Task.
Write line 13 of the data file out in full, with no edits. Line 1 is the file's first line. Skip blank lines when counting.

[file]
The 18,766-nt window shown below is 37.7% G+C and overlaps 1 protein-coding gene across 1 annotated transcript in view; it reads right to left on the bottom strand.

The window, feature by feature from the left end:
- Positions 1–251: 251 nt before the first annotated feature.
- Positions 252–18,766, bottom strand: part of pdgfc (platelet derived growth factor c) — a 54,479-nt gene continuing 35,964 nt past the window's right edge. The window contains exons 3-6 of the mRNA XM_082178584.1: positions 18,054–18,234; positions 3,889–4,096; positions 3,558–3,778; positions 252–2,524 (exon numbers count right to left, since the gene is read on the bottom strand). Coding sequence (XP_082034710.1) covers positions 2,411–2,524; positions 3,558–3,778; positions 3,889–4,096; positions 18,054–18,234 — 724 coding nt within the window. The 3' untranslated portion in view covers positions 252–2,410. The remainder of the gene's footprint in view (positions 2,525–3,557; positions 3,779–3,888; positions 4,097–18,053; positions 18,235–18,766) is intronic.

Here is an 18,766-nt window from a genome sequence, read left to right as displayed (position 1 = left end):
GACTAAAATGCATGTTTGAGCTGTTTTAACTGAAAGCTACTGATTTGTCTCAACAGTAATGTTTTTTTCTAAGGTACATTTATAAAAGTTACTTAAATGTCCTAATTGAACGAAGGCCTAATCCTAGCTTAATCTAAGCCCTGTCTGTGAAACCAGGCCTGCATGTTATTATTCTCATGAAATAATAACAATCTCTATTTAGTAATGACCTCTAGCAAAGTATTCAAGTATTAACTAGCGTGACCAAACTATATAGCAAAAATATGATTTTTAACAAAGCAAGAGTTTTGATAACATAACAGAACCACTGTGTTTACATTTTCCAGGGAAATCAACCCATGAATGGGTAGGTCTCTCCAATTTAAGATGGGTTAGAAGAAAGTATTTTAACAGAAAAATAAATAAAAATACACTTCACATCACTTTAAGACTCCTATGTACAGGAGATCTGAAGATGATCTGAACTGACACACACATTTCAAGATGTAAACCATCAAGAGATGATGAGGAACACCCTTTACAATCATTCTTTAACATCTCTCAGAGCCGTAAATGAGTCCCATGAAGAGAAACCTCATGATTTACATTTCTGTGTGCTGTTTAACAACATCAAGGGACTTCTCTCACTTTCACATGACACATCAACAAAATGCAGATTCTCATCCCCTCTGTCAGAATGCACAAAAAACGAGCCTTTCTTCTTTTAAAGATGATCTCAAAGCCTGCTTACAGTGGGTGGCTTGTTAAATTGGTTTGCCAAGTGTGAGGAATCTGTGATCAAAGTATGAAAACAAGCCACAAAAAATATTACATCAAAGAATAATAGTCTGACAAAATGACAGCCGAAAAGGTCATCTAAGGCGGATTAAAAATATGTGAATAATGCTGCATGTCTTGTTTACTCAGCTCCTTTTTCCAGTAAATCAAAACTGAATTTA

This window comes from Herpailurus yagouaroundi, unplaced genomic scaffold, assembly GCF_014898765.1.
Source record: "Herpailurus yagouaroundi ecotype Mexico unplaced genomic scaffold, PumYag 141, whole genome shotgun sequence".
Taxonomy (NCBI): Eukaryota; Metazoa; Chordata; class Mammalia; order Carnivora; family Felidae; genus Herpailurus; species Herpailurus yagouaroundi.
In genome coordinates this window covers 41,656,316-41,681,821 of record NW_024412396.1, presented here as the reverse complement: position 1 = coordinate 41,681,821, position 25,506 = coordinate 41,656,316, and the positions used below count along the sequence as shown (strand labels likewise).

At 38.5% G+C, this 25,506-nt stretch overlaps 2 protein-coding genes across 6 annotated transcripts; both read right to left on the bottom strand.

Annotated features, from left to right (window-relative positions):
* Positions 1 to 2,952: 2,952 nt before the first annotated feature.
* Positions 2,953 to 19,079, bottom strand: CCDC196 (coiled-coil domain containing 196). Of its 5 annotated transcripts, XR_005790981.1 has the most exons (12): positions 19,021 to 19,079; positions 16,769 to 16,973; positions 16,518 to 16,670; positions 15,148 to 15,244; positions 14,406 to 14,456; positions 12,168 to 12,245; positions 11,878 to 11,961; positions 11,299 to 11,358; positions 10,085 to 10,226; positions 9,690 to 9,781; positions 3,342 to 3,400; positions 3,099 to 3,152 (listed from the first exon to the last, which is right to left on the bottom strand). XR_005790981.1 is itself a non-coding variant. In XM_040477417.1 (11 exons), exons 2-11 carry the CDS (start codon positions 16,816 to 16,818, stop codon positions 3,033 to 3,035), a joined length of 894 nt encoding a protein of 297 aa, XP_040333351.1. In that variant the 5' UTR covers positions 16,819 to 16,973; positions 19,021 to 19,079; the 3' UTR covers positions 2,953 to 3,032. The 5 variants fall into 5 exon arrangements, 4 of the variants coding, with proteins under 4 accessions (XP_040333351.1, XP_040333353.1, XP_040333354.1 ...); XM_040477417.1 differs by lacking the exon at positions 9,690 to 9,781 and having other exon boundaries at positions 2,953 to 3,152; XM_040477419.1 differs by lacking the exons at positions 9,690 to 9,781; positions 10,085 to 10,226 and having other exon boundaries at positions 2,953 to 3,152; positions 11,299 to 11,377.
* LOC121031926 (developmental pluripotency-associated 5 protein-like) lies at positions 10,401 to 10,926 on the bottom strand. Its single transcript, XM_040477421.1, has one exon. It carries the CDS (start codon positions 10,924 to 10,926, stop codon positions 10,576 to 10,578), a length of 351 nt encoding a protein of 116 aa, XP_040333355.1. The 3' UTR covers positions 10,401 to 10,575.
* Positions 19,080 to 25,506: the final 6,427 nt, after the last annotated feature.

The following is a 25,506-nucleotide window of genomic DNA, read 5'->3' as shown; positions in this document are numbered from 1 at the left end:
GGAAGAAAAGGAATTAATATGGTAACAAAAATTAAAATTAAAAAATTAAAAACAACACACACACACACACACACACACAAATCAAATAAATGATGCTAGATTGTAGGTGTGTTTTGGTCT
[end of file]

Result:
* Positions 1 to 2,952: 2,952 nt before the first annotated feature.